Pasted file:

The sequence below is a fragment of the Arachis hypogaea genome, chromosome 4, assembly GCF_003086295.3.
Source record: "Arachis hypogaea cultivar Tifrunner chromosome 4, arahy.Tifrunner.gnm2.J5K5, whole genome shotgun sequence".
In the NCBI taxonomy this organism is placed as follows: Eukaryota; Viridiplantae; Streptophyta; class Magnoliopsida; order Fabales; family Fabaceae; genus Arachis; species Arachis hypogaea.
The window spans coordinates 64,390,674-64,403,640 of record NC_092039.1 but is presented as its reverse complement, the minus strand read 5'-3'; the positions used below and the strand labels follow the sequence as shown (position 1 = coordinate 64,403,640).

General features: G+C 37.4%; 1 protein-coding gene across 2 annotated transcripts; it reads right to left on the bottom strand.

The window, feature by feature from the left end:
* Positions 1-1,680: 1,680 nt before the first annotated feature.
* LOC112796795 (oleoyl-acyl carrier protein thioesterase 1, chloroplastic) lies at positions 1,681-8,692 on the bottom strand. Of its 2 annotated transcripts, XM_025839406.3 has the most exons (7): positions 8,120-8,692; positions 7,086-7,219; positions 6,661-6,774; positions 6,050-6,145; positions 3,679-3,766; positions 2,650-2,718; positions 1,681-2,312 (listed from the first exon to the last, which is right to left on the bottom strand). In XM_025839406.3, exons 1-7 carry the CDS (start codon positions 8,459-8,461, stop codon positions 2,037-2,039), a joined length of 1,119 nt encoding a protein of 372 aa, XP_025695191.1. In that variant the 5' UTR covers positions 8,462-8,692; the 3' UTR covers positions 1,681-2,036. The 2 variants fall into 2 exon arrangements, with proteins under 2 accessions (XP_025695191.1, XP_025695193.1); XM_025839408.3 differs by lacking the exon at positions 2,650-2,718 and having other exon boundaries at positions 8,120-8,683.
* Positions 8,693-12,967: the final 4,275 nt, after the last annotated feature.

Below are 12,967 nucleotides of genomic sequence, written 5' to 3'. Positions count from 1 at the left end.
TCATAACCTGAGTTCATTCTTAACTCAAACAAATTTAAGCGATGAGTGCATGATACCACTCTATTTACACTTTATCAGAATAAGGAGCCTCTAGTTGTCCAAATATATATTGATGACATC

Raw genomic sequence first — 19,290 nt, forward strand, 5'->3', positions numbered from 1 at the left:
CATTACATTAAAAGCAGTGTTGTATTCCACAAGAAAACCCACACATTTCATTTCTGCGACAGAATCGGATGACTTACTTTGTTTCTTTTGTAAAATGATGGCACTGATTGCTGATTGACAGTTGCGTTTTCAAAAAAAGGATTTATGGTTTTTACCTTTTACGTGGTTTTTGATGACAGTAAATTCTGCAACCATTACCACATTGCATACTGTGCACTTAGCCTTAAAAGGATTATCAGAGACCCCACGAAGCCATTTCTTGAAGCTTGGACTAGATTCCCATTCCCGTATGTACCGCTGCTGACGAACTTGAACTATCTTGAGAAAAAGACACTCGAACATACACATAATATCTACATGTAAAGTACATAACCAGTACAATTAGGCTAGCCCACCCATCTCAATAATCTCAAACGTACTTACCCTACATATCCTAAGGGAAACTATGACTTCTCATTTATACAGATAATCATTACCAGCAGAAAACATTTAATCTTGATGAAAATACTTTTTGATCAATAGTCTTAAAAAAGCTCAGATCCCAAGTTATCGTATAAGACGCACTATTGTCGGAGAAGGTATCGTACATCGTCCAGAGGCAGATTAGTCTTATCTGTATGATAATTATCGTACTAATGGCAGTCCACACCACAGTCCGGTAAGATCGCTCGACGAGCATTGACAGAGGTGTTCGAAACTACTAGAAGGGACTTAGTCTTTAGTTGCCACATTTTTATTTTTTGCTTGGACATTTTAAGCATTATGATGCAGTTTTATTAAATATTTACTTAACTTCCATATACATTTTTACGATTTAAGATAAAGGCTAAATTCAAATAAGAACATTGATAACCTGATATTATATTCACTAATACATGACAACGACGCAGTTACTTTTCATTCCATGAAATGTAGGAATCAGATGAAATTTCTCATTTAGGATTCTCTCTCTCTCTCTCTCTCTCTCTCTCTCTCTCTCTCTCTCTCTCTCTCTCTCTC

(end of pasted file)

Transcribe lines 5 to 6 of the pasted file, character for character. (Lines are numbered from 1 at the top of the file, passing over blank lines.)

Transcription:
General features: G+C 37.4%; 1 protein-coding gene across 2 annotated transcripts; it reads right to left on the bottom strand.

The window, feature by feature from the left end: